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I'm wondering what the effect of the badge system (and to a lesser degree the reputation system) has had on participation and directing users how to use the family of sites. What have been the advantages and disadvantages? How would things be different without the badge system?

What were the goals of the badge system and has it met these goals?

Is there any evidence of perceived effects or a way to gather such evidence?

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See also: meta.stackexchange.com/questions/37203/… and meta.stackexchange.com/questions/34377/… for an overview of the Electorate badge specifically. –  Ether Feb 18 '10 at 16:12

6 Answers 6

In Podcast #56, Jason Calacanis called Stack Overflow an "expert economy."

Reputation and badges are the compensation in that economy. Reputation rewards good questions and answers. Badges cover the rest.

Public disclosure of that compensation "gives every programmer a chance to be recognized by their peers. Recognized for their knowledge, their passion, and their willingness to help their fellow programmers get better at their craft." [Stack Overflow is You]

Without it, programmers would be asked to contribute in virtual anonymity.

How would Stack Overflow work without that compensation? Hard to say. Near-anonymous contribution works for Wikipedia.

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That's an interesting remark concerning Wikipedia - I wonder what a badge/rep system would do to their participation (if anything at all). –  Ryan Elkins Feb 18 '10 at 16:38
    
Wikipedia does in fact have a kind of unofficial badge system - the barnstar. en.wikipedia.org/wiki/Wikipedia:Barnstars –  ire_and_curses Feb 18 '10 at 16:59
    
@Ryan: it would make it skyrocket, imo. The percentage of contributors of wikipedia is much smaller than the percentage of contributors of stackoverflow. Wikipedia though has many more users so the end result is that there are more contributors there. –  Andreas Bonini Feb 18 '10 at 17:00

I'd say the badge system is working - it provides a backup to reputation, punctuating and peppering the experience while both are intangible. The only disadvantage would be gaming the system to get them, but most of those are lowly ranked anyhow.

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Personally I find the whole badge thing is an irrelevance, and I can't say I even bother looking to see what I got or what anyone else got for that matter. Maybe it's an age group thing.

I use Stack Overflow to help folks out (and occasionally pose my own questions) and I'm not really here for some badge collecting exercise.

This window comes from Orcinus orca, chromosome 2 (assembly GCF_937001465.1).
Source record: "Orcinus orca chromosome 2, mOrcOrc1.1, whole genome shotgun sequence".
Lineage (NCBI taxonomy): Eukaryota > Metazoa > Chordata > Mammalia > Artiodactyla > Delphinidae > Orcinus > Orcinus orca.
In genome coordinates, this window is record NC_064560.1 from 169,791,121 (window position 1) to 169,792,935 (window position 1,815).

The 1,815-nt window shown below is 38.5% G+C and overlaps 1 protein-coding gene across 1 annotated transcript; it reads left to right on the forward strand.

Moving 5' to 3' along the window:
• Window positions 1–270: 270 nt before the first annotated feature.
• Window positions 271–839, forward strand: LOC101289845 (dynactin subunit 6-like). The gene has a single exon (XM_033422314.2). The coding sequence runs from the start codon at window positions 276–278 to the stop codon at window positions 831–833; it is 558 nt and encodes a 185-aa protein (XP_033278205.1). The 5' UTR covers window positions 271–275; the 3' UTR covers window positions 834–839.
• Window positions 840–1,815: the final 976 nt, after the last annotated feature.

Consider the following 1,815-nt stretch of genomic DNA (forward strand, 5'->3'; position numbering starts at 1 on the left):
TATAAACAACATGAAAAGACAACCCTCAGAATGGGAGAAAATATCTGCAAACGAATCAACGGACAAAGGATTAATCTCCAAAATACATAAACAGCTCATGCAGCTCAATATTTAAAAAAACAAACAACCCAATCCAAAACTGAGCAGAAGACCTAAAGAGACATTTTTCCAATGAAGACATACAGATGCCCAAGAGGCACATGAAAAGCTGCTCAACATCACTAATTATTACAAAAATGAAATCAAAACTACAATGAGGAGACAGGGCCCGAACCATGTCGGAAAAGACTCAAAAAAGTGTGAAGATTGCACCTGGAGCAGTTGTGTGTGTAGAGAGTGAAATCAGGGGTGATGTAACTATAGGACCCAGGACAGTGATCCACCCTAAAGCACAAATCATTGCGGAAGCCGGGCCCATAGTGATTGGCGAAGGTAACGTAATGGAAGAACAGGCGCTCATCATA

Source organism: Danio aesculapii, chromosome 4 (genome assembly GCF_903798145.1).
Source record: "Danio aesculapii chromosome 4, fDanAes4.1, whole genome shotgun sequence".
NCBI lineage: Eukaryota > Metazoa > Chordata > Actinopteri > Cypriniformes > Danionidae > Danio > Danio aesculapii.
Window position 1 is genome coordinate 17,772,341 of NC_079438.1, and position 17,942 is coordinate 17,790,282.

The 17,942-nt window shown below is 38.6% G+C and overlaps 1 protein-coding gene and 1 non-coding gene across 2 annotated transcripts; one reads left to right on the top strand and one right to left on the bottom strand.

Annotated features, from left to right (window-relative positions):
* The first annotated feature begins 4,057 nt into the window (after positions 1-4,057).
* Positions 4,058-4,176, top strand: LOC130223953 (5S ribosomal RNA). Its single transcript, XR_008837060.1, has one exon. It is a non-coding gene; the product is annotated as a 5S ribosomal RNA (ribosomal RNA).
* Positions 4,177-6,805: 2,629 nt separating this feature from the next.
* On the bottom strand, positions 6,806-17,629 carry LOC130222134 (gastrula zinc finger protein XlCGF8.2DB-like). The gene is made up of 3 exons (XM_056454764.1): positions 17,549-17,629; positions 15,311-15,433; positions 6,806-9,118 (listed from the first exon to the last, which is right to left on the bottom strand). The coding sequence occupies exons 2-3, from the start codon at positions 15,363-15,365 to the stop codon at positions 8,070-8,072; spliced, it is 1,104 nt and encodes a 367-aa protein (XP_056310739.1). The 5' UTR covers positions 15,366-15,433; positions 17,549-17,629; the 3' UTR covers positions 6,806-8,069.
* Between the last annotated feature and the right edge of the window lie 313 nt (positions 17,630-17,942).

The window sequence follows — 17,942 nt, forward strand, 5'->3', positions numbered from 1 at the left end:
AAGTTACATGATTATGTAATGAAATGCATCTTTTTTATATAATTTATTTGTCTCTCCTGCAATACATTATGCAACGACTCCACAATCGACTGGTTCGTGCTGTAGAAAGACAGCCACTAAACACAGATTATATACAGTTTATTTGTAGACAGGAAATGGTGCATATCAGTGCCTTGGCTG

That said, I can't deny the satisfaction was seeing a rep bump every few days :)

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I stopped voting on answers ever since the electorate badge came into existence

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that is a problem with that badge –  Ian Ringrose Feb 19 '10 at 8:23

Badges were created specifically to give incentive for wanted behaviors. It definitely works at giving incentive to do what it takes to earn the badge. It helps build habits (mostly good, some bad).

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What would you consider bad habits with regards to badges? –  Diago Feb 18 '10 at 16:15
    
@Diago - sloppy edits/retags just for the sake of it. –  The Anti-Santa Feb 18 '10 at 16:44
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@Diago, I was thinking about the new question upvoting badge, that can cause people to not upvote good answers like they should. –  Lance Roberts Feb 18 '10 at 16:58
    
It does help answer the question in a way if badges are perceived as directing how users participate. People seem to believe that if a badge encourages bad behavior or discourages good behavior, then actual behavior will follow. –  Ryan Elkins Feb 18 '10 at 17:07
    
@Ryan, yes, badges were created specifically to give incentives for wanted behavior. I'll edit this in. –  Lance Roberts Feb 18 '10 at 17:23

I found some interesting data regarding SO stats. Towards the bottom is a graph called "Votes per question by week" which does show an increase in the number of votes questions were receiving starting in January, which should coincide with the electorate badge.

Interestingly, while votes for answer did dip slightly, it doesn't look like it took a very noticeable hit.

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